31 July 2011

Who gets the Flute?

Falkenblog | Eric Falkenstein | Amartya Sen's Justice

I was reading The Idea of Justice by Nobel Laureate Amartya Sen, now in paperback, and he starts out with the following example.

Take three kids and a flute. Anne says the flute should be given to her because she is the only one who knows how to play it. Bob says the flute should be handed to him as he is so poor he has no toys to play with. Carla says the flute is hers because she made it.

Sen argues that who gets the flute depends on your philosophy of justice. Bob, the poorest, will have the support of the economic egalitarian. The libertarian would opt for Carla. The utilitarian will argue for Anne because she will get the maximum pleasure, as she can actually play the instrument. Sen states there are no institutional arrangements that can help us resolve this dispute in a universally accepted just manner.


I thought his initial thought example rather curious. Instead of asking how to allocate the flute between the three children, why not ask first under which rules would the flute have come into existence? If Carla knew she would not get the flute, she would not have made it. Therefore, just add a time dimension to the puzzle, and there's no puzzle at all: only a libertarian form of justice is consistent with the flute existing.
Time dimension: that's clever.  And important.

These are the kinds of questions I want presidential candidates to be asked in debates. There's no room for the hand-waving of "Well, when I was in Canton I visited a piccolo factory and I met Derek, and Derek is a single father supporting a three kids and he's afraid the factory that he works in, and his father worked in, and his father worked in, is going to get shut down because of unfair competition from [blah blah blah] China! [blah blah] hard-working Americans [blah blah blah] middle class [blah blah] 21st century win the future jobs infrastructure hollowing out high tech green American dream feel your pain lockbox [blah blah blah blah blah] and that's why when I'm president everyone will get free music lessons in elementary school! And a pony!"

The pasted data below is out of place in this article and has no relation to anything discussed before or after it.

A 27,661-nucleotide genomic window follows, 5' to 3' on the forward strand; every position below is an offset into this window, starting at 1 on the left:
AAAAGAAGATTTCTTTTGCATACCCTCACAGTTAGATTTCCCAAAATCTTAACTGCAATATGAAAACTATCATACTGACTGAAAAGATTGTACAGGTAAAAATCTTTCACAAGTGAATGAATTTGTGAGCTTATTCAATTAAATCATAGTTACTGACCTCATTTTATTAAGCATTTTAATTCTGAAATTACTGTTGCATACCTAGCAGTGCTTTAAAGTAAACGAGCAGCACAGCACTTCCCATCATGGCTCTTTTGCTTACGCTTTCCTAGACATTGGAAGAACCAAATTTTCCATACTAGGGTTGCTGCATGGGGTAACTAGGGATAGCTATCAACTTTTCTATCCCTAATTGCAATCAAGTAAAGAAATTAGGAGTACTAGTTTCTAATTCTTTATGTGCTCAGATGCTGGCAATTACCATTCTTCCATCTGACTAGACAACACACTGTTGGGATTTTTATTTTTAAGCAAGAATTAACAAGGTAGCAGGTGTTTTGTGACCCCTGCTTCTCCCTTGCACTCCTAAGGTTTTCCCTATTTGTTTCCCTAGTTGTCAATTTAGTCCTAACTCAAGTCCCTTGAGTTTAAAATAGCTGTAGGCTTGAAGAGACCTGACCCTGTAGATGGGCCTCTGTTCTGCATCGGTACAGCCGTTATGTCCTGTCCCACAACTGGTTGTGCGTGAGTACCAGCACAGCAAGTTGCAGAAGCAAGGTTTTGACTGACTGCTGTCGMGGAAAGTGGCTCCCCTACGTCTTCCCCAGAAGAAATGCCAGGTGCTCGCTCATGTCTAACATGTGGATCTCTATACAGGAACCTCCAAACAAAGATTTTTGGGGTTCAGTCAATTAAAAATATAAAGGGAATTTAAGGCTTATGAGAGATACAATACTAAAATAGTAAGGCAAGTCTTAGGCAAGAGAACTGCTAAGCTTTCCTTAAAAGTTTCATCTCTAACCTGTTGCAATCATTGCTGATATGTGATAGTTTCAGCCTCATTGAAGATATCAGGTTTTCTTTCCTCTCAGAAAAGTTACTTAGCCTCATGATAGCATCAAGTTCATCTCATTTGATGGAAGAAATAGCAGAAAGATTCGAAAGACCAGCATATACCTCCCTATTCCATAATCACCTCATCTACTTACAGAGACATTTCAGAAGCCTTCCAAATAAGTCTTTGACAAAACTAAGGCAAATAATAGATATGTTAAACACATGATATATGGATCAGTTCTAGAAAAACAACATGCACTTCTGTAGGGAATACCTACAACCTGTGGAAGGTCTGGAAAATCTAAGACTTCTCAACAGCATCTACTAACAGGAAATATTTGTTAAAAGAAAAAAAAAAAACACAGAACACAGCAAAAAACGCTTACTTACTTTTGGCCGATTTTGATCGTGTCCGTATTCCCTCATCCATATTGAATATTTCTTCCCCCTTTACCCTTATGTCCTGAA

Okay. STFU. Who gets the flute, Anne, Bob or Carla? Show your work.


  1. The egalitarians would just argue that Carla would never have been able to make the flute in the first place without the infrastructure provided by society, so she is really just exploiting the poor by keeping it herself.

  2. " only a libertarian form of justice is consistent with the flute existing."

    Genius insight!

  3. The utilitarian will argue for Anne because she will get the maximum pleasure, as she can actually play the instrument

    You got yourself a kid that sat down and made a flute? That works?

    Carla was able to make a working flute because she knows how to play one.

    Sen is a dumb ass.

  4. Heck with the debates - I'll ask each of the announced GOP candidates that via email.

    All I expect to get back is a form letter - but you never know.

  5. Brian, nice initiative. I'll have to do that too when I get a moment. Who knows, we might get one interesting response. (Maybe someone on Gary Johnson's staff will have something to say beyond "we value your input"? I can hope anyway.)

    Re: the hypothetical egalitarians -- the whole point of the infrastructure is to enable production. Creating the conditions possible for production is useless if the production itself never occurs. Taxation to pay for public goods is one thing, but punitive taxation on production (hinted at in the "exploiting the poor" bit) misses this point. This is part of why I find that idea of the temporal dimension so important: we are looking for policies in which public goods exist in the future AND flutes still get made.

  6. Hold on, what gives you the right to take the flute Carla made and decide who gets to keep it in the first place?

    "Has the whole world gone crazy? Am I the only one around here who gives a sh!t about the rules? Mark it zero!"

  7. Good point. Double bonus points for quoting Walter in raising it.